European Higher Education Area

The Bologna Process was a European reform process aimed at establishing a European Higher Education Area by 2010. It was an unusual process in that it was loosely structured and driven by the 45 countries participating in it in cooperation with a number of international organisations, including the Council of Europe.

The broad objectives of the Bologna Process are to remove the obstacles to student mobility across Europe; to enhance the attractiveness of European higher education worldwide; to establish a common structure of higher education systems across Europe, and for this common structure to be based on two main cycles: undergraduate (1st cycle of study) and graduate (2nd cycle of study).

In its drive to improve the quality of higher education and, in turn, human resources across Europe, the Bologna Process play a key role in contributing to the EU's Lisbon Strategy goals which aim to deliver stronger, lasting growth and to create more and better jobs.

The reform aim was to create a higher education system in Europe, organised in such a way that:
it is easy to move from one country to the other (within the European Higher Education Area) - for the purpose of further study or employment;
the attractiveness of European higher education is increased so many people from non-European countries also come to study and/or work in Europe;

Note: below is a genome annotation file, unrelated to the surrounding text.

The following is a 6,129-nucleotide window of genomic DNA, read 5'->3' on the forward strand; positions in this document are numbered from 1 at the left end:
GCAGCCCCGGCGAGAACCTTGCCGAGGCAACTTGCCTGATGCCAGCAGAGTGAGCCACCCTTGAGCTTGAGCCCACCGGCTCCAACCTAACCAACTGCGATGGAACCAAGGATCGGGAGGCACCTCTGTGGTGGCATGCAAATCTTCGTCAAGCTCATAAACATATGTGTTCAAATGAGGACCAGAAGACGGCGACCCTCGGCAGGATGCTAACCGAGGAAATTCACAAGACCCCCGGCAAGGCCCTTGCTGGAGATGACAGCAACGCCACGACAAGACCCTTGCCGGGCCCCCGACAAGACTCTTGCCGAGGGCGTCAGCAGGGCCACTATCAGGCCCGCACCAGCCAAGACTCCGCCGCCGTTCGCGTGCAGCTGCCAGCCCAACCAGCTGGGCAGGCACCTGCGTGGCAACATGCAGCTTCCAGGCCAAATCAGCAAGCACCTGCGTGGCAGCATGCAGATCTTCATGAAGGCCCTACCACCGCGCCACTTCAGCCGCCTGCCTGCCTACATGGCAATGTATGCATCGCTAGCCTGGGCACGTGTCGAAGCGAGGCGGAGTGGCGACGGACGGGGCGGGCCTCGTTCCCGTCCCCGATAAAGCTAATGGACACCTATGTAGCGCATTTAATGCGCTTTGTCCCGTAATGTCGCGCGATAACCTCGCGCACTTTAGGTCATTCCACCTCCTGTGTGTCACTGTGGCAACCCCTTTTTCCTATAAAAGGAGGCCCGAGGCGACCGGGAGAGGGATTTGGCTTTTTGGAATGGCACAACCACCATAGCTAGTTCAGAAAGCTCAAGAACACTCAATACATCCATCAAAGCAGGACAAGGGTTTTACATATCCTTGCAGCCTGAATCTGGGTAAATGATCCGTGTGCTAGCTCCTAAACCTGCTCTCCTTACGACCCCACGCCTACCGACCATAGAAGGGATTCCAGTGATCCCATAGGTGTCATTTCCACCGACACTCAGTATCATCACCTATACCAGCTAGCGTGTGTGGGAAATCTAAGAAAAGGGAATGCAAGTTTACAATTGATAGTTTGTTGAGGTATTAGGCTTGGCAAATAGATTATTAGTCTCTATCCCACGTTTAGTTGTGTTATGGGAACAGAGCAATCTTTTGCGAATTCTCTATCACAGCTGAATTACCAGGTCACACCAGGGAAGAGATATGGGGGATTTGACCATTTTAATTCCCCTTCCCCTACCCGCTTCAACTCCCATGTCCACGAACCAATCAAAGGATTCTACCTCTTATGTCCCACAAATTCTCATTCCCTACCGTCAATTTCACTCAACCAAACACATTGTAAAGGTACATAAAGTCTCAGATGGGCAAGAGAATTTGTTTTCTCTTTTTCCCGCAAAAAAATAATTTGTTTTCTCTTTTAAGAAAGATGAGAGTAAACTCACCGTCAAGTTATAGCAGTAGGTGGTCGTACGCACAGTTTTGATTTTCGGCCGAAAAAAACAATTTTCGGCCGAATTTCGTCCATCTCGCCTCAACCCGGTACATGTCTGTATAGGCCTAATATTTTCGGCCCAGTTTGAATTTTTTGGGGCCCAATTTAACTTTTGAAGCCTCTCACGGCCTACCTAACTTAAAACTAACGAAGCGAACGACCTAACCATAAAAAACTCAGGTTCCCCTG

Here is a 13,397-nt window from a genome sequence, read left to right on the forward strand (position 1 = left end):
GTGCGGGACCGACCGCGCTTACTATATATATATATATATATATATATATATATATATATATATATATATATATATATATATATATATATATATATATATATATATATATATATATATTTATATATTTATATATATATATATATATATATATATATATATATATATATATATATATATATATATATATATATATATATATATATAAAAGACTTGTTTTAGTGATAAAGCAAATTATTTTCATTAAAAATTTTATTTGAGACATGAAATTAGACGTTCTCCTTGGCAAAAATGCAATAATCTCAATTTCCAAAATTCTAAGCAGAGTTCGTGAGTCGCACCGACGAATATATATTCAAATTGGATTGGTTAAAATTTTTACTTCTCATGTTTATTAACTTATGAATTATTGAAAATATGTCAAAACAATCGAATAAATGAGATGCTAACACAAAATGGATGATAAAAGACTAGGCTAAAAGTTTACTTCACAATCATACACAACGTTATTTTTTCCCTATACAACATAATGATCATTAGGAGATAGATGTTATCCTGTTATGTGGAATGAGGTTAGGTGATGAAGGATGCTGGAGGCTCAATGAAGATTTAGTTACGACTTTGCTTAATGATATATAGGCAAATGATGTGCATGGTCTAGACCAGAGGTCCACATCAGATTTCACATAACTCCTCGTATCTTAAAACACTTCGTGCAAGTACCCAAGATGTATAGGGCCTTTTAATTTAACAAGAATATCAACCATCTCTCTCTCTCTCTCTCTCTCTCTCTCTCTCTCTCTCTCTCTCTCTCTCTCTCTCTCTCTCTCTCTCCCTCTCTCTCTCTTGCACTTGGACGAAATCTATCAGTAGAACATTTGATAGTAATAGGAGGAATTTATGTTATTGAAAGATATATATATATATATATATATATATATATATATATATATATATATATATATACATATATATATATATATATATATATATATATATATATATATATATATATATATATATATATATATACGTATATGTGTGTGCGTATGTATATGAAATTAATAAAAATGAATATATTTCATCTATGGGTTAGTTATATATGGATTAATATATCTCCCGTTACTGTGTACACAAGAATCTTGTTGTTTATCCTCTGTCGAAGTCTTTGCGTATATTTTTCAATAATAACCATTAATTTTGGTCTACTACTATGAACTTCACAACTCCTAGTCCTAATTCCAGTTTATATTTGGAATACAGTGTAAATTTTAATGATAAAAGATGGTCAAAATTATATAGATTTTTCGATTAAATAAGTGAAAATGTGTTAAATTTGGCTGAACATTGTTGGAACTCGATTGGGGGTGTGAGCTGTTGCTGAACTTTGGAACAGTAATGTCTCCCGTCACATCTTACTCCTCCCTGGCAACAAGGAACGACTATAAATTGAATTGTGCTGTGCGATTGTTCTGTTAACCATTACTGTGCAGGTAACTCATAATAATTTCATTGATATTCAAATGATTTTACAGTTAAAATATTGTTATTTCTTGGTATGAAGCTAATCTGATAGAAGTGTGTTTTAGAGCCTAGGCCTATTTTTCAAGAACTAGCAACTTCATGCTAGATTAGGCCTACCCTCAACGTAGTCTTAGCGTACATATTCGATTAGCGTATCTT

the European Higher Education Area provides Europe with a broad, high quality and advanced knowledge base, and ensures the further development of Europe as a stable, peaceful and tolerant community.
there will also be a greater convergence between the U.S. and Europe as European higher education adopts aspects of the American system.

Portugal, like other European States, has conducted educational policies and reforms to accomplish these objectives. This included the reorganization of both university and polytechnic subsystems and the implementation of extensive legal and curricular changes and the adoption of innovative teaching methods. Its field application process was mostly visible in 2006 and 2007.

This reform was elaborated in order to attain an education system based on the development of competences rather than on the transmission of knowledge, and included the development of a system of easily readable and comparable degrees aimed to simplify comparison between qualifications across Europe. The flexibility and transparency enabled students to have their qualifications recognised more widely, facilitating freedom of movement around a more transparent EHEA (European Higher Education Area). This was aided by the establishment of a system of credits in the form of the European Credit Transfer System (ECTS) and the adoption of the Diploma Supplement by all countries involved. One academic year corresponds to 60 ECTS-credits that are equivalent to 1500-1800 hours of study. The new model comes closer to the North American and Japanese systems. It gives greater weight to practical training, intensive research projects and the way credits are measured reflects how hard a student has worked. The new evaluation methods reflect not only a student's performance on exams, but also his or her lab experiments, presentations, hours spent on study, innovation capacities and so forth.